In late 1996, moviegoers were greeted by a well-known face, Drew Barrymore, in the opening scene of Wes Craven’s newest horror movie, Scream. Arguably, the most famous of the cast, Barrymore, alone in her house at night, talks on the phone to a caller with a mysterious voice before realizing she is in grave danger. Then, to the shock of spectators, Barrymore falls prey to the hands of the film’s “Ghostface” killer less than 15 minutes into the movie.
Barrymore would later state she felt that scene, seeing the star of the movie suffer an early demise, put the audience on edge by subconsciously introducing the thought that anything could happen… to anyone.
We are wise to apply this same cautionary mindset in today’s world to avoid the myriad of financial scams that lurk at every corner. Instead, we often fall victim to the same naivety as those 1990s moviegoers by believing there is no danger, and even if there was, a financial scam certainly cannot happen to us!
The data says otherwise, as the FTC reported1 early this year that consumer losses due to fraud increased over 30% from 2021-2022 to a staggering total of $8.8 Billion.
Scammers are consistently finding new ways to reel in unsuspecting targets, from phone conversations to text messaging, as well as email and U.S. mail. Some may state they are from a government agency and need your personal information, while others say they are a family member in dire need of quick financial help. Then, others capitalize on a social engineering technique known as “romance scams,” in which they form a relationship with a lonely individual to gain his/her trust and take advantage of them financially.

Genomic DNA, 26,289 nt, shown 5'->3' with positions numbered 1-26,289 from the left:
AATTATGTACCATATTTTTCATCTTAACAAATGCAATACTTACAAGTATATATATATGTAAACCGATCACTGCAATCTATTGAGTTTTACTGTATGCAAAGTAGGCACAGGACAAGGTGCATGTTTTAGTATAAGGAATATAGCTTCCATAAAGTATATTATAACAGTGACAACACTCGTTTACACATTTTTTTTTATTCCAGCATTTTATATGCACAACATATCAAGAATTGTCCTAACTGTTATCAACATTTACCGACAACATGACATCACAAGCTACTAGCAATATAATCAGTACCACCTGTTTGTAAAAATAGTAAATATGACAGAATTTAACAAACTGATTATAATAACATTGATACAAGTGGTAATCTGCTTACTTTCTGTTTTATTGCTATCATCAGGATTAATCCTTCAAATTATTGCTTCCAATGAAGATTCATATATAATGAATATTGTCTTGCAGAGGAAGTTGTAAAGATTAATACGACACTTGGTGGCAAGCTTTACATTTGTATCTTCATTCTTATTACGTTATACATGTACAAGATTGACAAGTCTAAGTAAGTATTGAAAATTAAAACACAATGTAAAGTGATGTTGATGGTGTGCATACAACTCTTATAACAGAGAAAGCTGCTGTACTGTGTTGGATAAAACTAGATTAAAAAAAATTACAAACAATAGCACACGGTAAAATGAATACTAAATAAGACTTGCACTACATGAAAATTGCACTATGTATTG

Avoid the “it can’t happen to me” mindset while also avoiding becoming part of next year’s fraud statistics by remembering these scam survival tips:
- Never give out your personal information over the phone. If a supposed government agency or a company for whom you are a customer contacts you, then hang up the phone and call them back using a verified phone number.
- Be wary of money inquiries from strangers or family. Artificial intelligence can now allow scammers to spoof both the phone number and the voice of a person with whom you believe you are speaking. Hang up and call the individual back to verify their identity.
- Get a second opinion from a trusted family member or friend before sharing information or sending money to a third party (person, company, or government agency).
For additional helpful resources for avoiding scams, see two recent blog posts from my colleagues:
- Check Before You Click by Laura K. Rhoades, CFP®
- Protecting Parents from Predators by Patti Black, CFP®
Lastly, if horror movies are not your bucket of popcorn, consider curling up on the couch this fall to watch a fascinating National Geographic series on the topic of scams. Trafficked with Mariana van Zeller focuses on scams in Episode 1 of Season 1, which you can find streaming online or at this LINK.
Bridgeworth is a Registered Investment Adviser.
Bridgeworth Wealth Management and National Geographic are separate entities. Neither is an affiliate of the other.